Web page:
On Thursday [April 18], Lebanon released the names of the energy companies qualified to operate in 10 maritime exploration blocks. The remarkable part about this piece of news, announced by Energy and Water Resources Minister Gebran Bassil during a media conference at the Petroleum Administration’s headquarters in central Beirut, was the sheer number, size and diverse nationalities of the companies that expressed interest in exploiting Lebanon’s territorial waters as compared with the very small number of companies that did so in Israel and Cyprus, where exploration began years ago.
Among the pre-qualified companies are Anadarko, Chevron and ExxonMobil from the United States, Italy’s Eni, Inpex from Japan, Danish Maersk, Brazilian Petrobras, Malaysian Petronas, Spanish Repsol, Dutch Shell, Norwegian Statoil and French Total. There were also 34 other Arab, Russian and British companies that qualified as non-operators whose task is to help the operators with financing and marketing-related issues.
The size of the oil and gas fields in Lebanese waters cannot be ascertained, of course, until the companies begin drilling. According to the official schedule, final agreements will not be signed until the first quarter of 2014. Because seismic surveys have already been conducted in most of Lebanon's territorial waters, exploration could begin in 2015. Consequently, final results relating to the size of discovered fields will not be known and commercial production will not begin before 2018 or 2019.
In spite of the chronic lack of stability in Lebanon, the country’s Petroleum Administration has managed to abide by the schedule prescribed in decrees and official resolutions. What is required now is for Lebanese politicians not to ruin this golden opportunity to improve the Lebanese economy, as did some of their Arab counterparts. For experience shows that Arab politicians have been adept at ruining their countries’ economies despite the skill of Arab experts and specialists as well as the cooperation of foreign experts and consultants. This detrimental adeptness is engendered by corrupt politicians who acquire their countries' petroleum rights, receive a percentage of the operating companies’ profit or appropriate service contracts, in addition to other measures imposed by some Arab rulers on the petroleum industry in order to enrich themselves.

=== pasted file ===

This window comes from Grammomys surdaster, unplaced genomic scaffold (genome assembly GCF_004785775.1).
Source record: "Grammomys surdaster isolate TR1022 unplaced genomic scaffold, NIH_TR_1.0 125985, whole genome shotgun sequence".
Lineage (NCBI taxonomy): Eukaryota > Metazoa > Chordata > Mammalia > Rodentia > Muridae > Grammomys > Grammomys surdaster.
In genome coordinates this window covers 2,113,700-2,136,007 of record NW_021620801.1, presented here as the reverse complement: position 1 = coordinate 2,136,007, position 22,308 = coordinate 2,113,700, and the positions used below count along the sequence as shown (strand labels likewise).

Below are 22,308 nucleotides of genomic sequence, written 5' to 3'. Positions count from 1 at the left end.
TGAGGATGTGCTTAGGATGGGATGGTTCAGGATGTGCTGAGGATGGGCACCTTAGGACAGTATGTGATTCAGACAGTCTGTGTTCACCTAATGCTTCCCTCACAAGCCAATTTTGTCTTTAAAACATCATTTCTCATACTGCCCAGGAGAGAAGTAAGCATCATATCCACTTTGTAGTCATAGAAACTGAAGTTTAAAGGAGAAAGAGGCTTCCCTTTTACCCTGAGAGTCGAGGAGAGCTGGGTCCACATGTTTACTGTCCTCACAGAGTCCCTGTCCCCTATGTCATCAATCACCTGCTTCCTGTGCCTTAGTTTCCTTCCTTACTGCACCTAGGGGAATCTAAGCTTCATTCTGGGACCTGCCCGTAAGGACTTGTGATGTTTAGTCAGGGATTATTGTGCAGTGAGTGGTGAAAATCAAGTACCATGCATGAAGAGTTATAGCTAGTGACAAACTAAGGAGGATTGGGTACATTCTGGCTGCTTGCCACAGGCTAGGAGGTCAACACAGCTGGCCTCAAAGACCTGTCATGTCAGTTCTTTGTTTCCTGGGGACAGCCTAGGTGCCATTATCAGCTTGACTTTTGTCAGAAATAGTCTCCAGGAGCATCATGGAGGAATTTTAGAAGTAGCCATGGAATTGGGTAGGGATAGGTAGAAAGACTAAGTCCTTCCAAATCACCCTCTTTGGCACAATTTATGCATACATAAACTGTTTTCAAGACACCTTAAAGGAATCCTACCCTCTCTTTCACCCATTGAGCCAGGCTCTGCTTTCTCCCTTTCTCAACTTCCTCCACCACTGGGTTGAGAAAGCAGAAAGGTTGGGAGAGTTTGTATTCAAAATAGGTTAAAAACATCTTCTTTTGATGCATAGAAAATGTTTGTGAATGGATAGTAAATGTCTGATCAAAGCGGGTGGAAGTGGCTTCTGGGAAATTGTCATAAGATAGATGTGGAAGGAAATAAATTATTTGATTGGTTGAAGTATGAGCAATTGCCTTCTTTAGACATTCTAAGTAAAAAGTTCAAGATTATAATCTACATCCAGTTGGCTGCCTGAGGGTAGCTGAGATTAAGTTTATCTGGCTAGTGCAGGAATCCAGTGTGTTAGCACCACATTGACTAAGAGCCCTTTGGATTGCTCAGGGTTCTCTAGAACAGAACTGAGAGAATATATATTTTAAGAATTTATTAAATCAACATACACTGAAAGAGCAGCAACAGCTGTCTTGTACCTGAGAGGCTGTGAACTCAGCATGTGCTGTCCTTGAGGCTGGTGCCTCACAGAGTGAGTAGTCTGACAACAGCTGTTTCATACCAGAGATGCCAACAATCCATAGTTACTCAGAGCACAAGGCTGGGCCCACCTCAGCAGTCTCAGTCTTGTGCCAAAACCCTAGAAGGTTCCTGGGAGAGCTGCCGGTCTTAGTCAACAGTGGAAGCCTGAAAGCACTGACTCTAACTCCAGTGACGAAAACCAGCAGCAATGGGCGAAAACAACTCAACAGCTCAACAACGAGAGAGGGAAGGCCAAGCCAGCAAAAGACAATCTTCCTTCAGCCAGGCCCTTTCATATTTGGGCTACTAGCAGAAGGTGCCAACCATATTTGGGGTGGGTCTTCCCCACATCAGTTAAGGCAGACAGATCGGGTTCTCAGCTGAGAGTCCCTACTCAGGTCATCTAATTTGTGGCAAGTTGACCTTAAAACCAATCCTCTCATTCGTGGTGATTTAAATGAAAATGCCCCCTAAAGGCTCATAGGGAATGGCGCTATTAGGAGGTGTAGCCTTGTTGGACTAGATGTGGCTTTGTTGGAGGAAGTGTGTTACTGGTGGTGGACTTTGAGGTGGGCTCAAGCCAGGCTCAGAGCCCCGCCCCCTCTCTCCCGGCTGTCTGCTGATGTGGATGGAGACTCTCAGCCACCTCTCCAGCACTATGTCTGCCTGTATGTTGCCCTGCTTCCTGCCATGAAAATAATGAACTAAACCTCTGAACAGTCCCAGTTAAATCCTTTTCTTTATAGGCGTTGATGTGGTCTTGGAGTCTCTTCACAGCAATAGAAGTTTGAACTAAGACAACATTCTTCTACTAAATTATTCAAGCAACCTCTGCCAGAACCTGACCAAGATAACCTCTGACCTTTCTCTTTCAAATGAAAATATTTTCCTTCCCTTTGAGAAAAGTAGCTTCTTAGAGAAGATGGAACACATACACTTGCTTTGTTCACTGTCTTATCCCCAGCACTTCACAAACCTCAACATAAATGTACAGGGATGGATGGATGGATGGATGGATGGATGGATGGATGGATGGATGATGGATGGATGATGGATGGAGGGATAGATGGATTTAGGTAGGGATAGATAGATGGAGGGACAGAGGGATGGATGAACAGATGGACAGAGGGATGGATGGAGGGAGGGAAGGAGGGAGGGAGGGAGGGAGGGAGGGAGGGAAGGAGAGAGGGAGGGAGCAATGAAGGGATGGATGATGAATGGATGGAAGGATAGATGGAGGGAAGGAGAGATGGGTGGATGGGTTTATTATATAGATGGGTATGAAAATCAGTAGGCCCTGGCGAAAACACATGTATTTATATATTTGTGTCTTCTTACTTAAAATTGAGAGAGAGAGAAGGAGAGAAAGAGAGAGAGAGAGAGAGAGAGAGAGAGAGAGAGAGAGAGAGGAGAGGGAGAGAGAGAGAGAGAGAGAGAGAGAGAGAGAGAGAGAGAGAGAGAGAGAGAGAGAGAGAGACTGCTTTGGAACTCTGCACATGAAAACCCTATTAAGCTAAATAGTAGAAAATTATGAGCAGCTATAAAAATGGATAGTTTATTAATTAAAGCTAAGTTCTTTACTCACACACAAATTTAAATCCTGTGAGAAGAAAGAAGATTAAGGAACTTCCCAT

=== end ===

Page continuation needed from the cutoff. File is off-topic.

One example of such malfeasance occurred in an Arab country with modest petroleum resources. Its ruler’s greed for quick profits pushed him to demand that the foreign operating company speed up production, but the company refused and warned the ruler that doing so at the onset of the field's exploitation would damage its integrity and lead to the loss of important reserves. The ruler insisted, however, and the field’s output did in fact increase temporarily, only to plummet soon after. As a result, it took years to restore the field’s output to normal production levels. As is the norm, the whole matter was suppressed under the pretext of safeguarding the secrecy needed in matters relating to the strategic oil industry.